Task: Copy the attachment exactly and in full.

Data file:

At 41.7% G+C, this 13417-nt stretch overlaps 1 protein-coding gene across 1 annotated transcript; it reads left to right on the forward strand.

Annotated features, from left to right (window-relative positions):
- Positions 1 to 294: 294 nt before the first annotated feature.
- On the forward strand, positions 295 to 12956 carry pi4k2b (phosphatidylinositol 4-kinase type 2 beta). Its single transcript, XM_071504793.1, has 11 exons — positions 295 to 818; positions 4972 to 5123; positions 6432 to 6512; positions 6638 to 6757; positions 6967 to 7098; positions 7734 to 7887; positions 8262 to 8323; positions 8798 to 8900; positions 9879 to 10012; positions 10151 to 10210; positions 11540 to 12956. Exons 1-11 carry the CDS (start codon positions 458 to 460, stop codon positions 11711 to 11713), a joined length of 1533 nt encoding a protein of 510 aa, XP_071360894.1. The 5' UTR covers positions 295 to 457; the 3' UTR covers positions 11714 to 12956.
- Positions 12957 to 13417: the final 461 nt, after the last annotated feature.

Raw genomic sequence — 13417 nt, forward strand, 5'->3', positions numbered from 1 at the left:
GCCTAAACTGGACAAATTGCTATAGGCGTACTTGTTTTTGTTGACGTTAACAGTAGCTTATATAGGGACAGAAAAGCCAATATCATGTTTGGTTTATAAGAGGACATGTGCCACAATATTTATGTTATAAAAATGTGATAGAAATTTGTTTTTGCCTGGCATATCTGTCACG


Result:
At 41.7% G+C, this 13417-nt stretch overlaps 1 protein-coding gene across 1 annotated transcript; it reads left to right on the forward strand.

Annotated features, from left to right (window-relative positions):
- Positions 1 to 294: 294 nt before the first annotated feature.
- On the forward strand, positions 295 to 12956 carry pi4k2b (phosphatidylinositol 4-kinase type 2 beta). Its single transcript, XM_071504793.1, has 11 exons — positions 295 to 818; positions 4972 to 5123; positions 6432 to 6512; positions 6638 to 6757; positions 6967 to 7098; positions 7734 to 7887; positions 8262 to 8323; positions 8798 to 8900; positions 9879 to 10012; positions 10151 to 10210; positions 11540 to 12956. Exons 1-11 carry the CDS (start codon positions 458 to 460, stop codon positions 11711 to 11713), a joined length of 1533 nt encoding a protein of 510 aa, XP_071360894.1. The 5' UTR covers positions 295 to 457; the 3' UTR covers positions 11714 to 12956.
- Positions 12957 to 13417: the final 461 nt, after the last annotated feature.

Raw genomic sequence — 13417 nt, forward strand, 5'->3', positions numbered from 1 at the left:
GCCTAAACTGGACAAATTGCTATAGGCGTACTTGTTTTTGTTGACGTTAACAGTAGCTTATATAGGGACAGAAAAGCCAATATCATGTTTGGTTTATAAGAGGACATGTGCCACAATATTTATGTTATAAAAATGTGATAGAAATTTGTTTTTGCCTGGCATATCTGTCACG